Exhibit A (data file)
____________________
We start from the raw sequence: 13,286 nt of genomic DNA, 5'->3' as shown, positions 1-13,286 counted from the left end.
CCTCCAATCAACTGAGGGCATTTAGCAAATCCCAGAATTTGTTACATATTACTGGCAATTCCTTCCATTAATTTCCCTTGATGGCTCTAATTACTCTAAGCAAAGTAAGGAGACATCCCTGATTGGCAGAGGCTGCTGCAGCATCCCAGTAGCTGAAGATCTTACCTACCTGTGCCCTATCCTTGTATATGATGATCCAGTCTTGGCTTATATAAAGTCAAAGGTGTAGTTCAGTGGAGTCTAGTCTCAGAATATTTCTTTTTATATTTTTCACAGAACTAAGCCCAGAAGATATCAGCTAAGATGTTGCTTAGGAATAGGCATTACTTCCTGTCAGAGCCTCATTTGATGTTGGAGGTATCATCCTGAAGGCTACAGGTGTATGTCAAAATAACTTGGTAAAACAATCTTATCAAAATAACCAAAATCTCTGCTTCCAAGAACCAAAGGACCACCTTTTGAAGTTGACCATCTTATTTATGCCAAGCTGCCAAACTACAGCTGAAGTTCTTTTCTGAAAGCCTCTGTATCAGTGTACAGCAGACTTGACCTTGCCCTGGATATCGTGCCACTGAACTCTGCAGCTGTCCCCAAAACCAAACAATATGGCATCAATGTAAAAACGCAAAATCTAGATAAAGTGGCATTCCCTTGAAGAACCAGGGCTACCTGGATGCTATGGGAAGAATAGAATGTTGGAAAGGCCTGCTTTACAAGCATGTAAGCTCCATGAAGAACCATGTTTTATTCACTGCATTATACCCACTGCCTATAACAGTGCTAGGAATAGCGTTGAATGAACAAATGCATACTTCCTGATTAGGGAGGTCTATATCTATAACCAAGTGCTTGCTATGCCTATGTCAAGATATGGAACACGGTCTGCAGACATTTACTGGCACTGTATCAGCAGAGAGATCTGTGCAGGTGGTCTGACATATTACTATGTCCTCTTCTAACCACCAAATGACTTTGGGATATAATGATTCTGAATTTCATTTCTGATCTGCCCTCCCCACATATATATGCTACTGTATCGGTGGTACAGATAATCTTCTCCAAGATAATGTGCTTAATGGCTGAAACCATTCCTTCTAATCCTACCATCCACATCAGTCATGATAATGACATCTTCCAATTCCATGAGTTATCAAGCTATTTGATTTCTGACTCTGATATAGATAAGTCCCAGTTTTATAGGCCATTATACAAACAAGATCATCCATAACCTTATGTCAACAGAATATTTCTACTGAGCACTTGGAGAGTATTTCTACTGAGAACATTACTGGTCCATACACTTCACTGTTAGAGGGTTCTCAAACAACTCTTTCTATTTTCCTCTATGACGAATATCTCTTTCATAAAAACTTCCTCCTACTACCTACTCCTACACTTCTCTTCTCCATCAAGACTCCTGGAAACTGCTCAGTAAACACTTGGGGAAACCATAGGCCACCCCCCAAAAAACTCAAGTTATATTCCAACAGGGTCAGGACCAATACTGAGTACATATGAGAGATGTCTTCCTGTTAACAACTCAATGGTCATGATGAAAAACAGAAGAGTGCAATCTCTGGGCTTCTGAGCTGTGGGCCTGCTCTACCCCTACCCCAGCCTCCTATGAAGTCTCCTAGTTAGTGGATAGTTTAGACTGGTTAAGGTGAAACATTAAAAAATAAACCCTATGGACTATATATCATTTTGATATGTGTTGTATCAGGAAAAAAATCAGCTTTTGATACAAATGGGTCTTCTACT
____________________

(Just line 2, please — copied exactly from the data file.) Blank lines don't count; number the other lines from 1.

CCTCCAATCAACTGAGGGCATTTAGCAAATCCCAGAATTTGTTACATATTACTGGCAATTCCTTCCATTAATTTCCCTTGATGGCTCTAATTACTCTAAGCAAAGTAAGGAGACATCCCTGATTGGCAGAGGCTGCTGCAGCATCCCAGTAGCTGAAGATCTTACCTACCTGTGCCCTATCCTTGTATATGATGATCCAGTCTTGGCTTATATAAAGTCAAAGGTGTAGTTCAGTGGAGTCTAGTCTCAGAATATTTCTTTTTATATTTTTCACAGAACTAAGCCCAGAAGATATCAGCTAAGATGTTGCTTAGGAATAGGCATTACTTCCTGTCAGAGCCTCATTTGATGTTGGAGGTATCATCCTGAAGGCTACAGGTGTATGTCAAAATAACTTGGTAAAACAATCTTATCAAAATAACCAAAATCTCTGCTTCCAAGAACCAAAGGACCACCTTTTGAAGTTGACCATCTTATTTATGCCAAGCTGCCAAACTACAGCTGAAGTTCTTTTCTGAAAGCCTCTGTATCAGTGTACAGCAGACTTGACCTTGCCCTGGATATCGTGCCACTGAACTCTGCAGCTGTCCCCAAAACCAAACAATATGGCATCAATGTAAAAACGCAAAATCTAGATAAAGTGGCATTCCCTTGAAGAACCAGGGCTACCTGGATGCTATGGGAAGAATAGAATGTTGGAAAGGCCTGCTTTACAAGCATGTAAGCTCCATGAAGAACCATGTTTTATTCACTGCATTATACCCACTGCCTATAACAGTGCTAGGAATAGCGTTGAATGAACAAATGCATACTTCCTGATTAGGGAGGTCTATATCTATAACCAAGTGCTTGCTATGCCTATGTCAAGATATGGAACACGGTCTGCAGACATTTACTGGCACTGTATCAGCAGAGAGATCTGTGCAGGTGGTCTGACATATTACTATGTCCTCTTCTAACCACCAAATGACTTTGGGATATAATGATTCTGAATTTCATTTCTGATCTGCCCTCCCCACATATATATGCTACTGTATCGGTGGTACAGATAATCTTCTCCAAGATAATGTGCTTAATGGCTGAAACCATTCCTTCTAATCCTACCATCCACATCAGTCATGATAATGACATCTTCCAATTCCATGAGTTATCAAGCTATTTGATTTCTGACTCTGATATAGATAAGTCCCAGTTTTATAGGCCATTATACAAACAAGATCATCCATAACCTTATGTCAACAGAATATTTCTACTGAGCACTTGGAGAGTATTTCTACTGAGAACATTACTGGTCCATACACTTCACTGTTAGAGGGTTCTCAAACAACTCTTTCTATTTTCCTCTATGACGAATATCTCTTTCATAAAAACTTCCTCCTACTACCTACTCCTACACTTCTCTTCTCCATCAAGACTCCTGGAAACTGCTCAGTAAACACTTGGGGAAACCATAGGCCACCCCCCAAAAAACTCAAGTTATATTCCAACAGGGTCAGGACCAATACTGAGTACATATGAGAGATGTCTTCCTGTTAACAACTCAATGGTCATGATGAAAAACAGAAGAGTGCAATCTCTGGGCTTCTGAGCTGTGGGCCTGCTCTACCCCTACCCCAGCCTCCTATGAAGTCTCCTAGTTAGTGGATAGTTTAGACTGGTTAAGGTGAAACATTAAAAAATAAACCCTATGGACTATATATCATTTTGATATGTGTTGTATCAGGAAAAAAATCAGCTTTTGATACAAATGGGTCTTCTACT